Tuitt Understands Dwindling Snap Counts

The Steelers' second-round pick is in the pipeline waiting, and he understands why he's stalled.

PITTSBURGH -- Stephon Tuitt, the Steelers' rookie second-round draft pick, the manchild who drew raves from his coach in private meetings last August, the big, fast and powerful defensive end with the immense potential, has been receiving less playing time as the season has progressed.

One would think the opposite should be occurring with such a blue-chip defender.

But after taking part in 15 snaps in the rotation at defensive end in the second game of the season, Tuitt saw only nine snaps the following week at Carolina, and then only two snaps Sunday against Tampa Bay.

As the kids say: What up with dat?

"When I get the playbook down I'll be able to play," said Tuitt with a good-natured smile.

But don't let the smile belie his competitiveness. He's just been raised to respect his coaches.

"Of course it's frustrating," he said. "I'm not used to being used the way I am. But at the same time it's teaching me patience and teaching me a sense of love for the game, to appreciate when I get the chance to do some things. Yes, I want to say I'm mad because I'm not playing, but I would rather take it as an opportunity to get better in the playbook and understand this playbook as much as I can so when the opportunity does come to me I'll be able to take off with it."

All of his coaches, including the head man, believe Tuitt will "take off with it" once he gets it down. They realize Tuitt is still just a kid. He might be 6 foot 5, 310 pounds, but he only turned 21 last May after leaving Notre Dame following his true junior season. And even in that season he struggled with injuries and finished with 4.5 fewer sacks than he had his sophomore season.

That's why the Steelers were able to grab what they felt was an upper first-round talent in the middle of the second round. But now he's learning how to become a pro. He was asked how much of the playbook he does have down pat?

"Not all the way yet," he said. "Not the way that most of the other guys in here have it down that have been in the system for a while. At the same time, it's not about you making plays, it's about you helping somebody else make plays as well. That's the part that I'm learning."

Steelers defensive ends take on blocks in the hope the linebackers can flow to the ball and make the plays. But there's also a playmaking element to the position, and with Cameron Heyward (9) and Brett Keisel (8) combining for 17 of the team's 36 quarterback pressures, the position isn't crying out for any rookie help. Cam Thomas ranks right up with Keisel in snaps, and is tied for third on the team with four pressures. Those veterans have pushed Tuitt's timetable back a bit.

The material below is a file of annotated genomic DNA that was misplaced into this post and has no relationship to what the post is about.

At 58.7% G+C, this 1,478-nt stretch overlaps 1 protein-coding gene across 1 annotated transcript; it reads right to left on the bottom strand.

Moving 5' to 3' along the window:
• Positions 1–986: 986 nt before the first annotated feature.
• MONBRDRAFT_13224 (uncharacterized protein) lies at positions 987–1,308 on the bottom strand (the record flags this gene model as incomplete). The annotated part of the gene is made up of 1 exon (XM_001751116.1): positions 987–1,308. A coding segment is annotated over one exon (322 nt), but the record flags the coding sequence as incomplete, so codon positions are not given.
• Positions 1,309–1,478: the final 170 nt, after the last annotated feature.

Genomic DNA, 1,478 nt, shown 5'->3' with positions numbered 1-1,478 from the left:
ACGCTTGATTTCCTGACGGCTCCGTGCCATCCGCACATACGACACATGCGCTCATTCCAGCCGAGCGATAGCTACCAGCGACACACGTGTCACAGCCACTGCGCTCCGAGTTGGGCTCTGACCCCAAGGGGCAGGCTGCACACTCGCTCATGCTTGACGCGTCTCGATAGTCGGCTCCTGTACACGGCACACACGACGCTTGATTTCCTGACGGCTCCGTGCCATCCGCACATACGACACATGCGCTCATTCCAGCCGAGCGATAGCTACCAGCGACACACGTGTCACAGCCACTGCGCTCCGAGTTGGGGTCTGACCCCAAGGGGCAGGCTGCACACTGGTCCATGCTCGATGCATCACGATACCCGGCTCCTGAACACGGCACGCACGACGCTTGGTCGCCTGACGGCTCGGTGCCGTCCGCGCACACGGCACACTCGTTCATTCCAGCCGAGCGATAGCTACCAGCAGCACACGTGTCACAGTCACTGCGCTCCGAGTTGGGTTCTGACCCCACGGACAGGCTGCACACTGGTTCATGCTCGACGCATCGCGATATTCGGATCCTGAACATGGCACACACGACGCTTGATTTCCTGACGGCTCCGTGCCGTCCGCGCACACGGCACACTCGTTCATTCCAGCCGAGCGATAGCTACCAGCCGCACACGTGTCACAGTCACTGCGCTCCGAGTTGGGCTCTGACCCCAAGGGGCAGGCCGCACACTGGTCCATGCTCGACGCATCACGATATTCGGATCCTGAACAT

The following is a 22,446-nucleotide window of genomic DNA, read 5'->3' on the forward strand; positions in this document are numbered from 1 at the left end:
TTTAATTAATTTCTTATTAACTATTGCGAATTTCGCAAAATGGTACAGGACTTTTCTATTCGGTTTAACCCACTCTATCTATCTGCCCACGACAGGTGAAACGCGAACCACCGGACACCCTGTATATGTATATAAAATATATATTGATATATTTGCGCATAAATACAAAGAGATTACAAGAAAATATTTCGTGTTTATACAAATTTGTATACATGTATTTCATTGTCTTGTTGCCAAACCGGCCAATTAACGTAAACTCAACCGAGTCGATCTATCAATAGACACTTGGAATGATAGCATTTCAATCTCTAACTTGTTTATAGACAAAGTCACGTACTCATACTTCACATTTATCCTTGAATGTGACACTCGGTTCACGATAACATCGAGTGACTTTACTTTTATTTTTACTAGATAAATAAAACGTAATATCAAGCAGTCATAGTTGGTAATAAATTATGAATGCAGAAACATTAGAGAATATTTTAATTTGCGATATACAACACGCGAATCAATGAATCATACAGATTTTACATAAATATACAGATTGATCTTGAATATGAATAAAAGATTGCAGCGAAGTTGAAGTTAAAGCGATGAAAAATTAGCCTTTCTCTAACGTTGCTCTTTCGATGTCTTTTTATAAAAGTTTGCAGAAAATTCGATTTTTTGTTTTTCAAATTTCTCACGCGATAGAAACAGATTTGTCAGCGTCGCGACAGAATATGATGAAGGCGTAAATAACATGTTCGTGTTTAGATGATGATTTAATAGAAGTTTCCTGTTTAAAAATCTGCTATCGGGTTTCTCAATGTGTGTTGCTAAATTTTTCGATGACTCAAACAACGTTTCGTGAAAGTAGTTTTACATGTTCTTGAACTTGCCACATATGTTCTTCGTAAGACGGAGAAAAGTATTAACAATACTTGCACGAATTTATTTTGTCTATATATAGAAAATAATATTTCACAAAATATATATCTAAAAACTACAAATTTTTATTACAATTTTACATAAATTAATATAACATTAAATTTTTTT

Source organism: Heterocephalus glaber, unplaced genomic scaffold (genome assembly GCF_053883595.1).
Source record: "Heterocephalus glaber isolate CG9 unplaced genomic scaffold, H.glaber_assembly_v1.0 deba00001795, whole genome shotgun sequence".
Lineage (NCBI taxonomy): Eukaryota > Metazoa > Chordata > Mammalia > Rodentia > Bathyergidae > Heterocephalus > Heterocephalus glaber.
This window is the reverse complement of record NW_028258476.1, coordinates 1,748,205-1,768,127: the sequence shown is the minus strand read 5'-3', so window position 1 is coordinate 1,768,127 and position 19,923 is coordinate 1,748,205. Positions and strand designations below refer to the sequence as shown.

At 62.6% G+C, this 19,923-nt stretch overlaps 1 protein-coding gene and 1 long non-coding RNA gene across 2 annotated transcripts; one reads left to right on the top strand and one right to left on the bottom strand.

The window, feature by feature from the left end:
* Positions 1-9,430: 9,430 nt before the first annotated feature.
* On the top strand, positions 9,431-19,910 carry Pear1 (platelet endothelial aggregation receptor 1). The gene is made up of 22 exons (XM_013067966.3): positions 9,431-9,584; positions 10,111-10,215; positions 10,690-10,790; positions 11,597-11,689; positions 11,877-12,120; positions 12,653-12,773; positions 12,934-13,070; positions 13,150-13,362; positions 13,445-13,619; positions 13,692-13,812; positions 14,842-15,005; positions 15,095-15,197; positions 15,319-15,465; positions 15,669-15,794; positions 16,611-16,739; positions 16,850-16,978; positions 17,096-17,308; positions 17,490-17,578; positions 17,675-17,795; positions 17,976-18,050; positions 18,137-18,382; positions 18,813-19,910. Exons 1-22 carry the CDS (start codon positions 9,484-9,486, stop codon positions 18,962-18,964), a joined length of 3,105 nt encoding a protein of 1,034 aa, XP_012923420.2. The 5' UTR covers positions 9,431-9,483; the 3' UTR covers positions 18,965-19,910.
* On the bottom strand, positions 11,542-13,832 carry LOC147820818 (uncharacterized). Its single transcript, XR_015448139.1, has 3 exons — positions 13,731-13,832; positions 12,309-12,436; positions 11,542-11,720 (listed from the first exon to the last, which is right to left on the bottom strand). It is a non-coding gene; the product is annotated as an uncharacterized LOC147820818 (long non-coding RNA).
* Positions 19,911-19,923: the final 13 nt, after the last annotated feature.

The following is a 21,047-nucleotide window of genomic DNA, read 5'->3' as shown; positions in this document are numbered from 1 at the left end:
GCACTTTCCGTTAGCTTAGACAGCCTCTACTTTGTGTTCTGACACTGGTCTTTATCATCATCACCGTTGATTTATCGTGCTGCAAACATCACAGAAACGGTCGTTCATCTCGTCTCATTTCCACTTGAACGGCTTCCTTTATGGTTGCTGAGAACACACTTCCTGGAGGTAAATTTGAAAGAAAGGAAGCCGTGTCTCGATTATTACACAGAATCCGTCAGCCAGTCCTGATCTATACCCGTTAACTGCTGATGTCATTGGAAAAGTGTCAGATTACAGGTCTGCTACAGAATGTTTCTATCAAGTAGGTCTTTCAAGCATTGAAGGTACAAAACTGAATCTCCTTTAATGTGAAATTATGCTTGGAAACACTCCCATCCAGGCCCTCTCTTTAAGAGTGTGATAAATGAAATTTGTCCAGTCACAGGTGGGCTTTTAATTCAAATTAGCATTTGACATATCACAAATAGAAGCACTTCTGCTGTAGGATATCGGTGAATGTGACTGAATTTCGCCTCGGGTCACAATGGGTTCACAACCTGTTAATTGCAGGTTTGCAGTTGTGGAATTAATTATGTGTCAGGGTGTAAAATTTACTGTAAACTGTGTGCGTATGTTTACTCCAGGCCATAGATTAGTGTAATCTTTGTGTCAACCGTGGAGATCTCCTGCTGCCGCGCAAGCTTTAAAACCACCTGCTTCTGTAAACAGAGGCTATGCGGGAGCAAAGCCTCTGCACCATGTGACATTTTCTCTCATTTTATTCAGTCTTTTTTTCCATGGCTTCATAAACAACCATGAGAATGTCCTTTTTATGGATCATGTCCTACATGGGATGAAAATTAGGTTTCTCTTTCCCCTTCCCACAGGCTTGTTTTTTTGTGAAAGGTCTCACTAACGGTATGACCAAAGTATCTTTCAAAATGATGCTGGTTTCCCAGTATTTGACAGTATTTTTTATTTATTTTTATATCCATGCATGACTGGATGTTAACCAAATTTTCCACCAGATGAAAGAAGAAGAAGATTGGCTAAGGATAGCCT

"As far as understanding the playbook, I want to try to get it as fast as I can, as much as I can," Tuitt said. "That's my time frame with the playbook. Playing wise, my time frame is just whenever the opportunity comes. I'm not going to rush it."

Is the concern that he might foul up an assignment and leave his gap wide open?

"Oh, yeah. Especially that," he said. "This is the NFL. If you're not in the right gap one time, that could be the play that changes the whole game.

"I'm learning now, and I'm learning to break down film. That's the process I'm going through as a rookie. All of the film work that we do, the early hours we have to be here to watch film with Coach Mitch (John Mitchell), that stuff as a player, is starting to develop -- film watching, learning tendencies about the offense."

How does he accelerate the learning process?

"Every day in practice," he said. "Practice is our main goal. Practice, the way you come out and practice, is the way you're going to perform on game day. That's the way we do things around here."

NOTES -- LG Ramon Foster, who was scratched from games late in the last two weeks because of an ankle injury, returned to practice Wednesday and said he's confident he'll play Sunday in Jacksonville. Foster confirmed that his replacement, Cody Wallace, was back at backup center in practice, which is an indication the staff is ready to let Foster back in the game-day lineup. ... Key players missing Wednesday's practice included James Harrison (illness) and several non-injured veterans: Brett Keisel, Heath Miller, Mike Mitchell and Troy Polamalu. Limited were RT Marcus Gilbert (ankle) and WR Markus Wheaton (groin).

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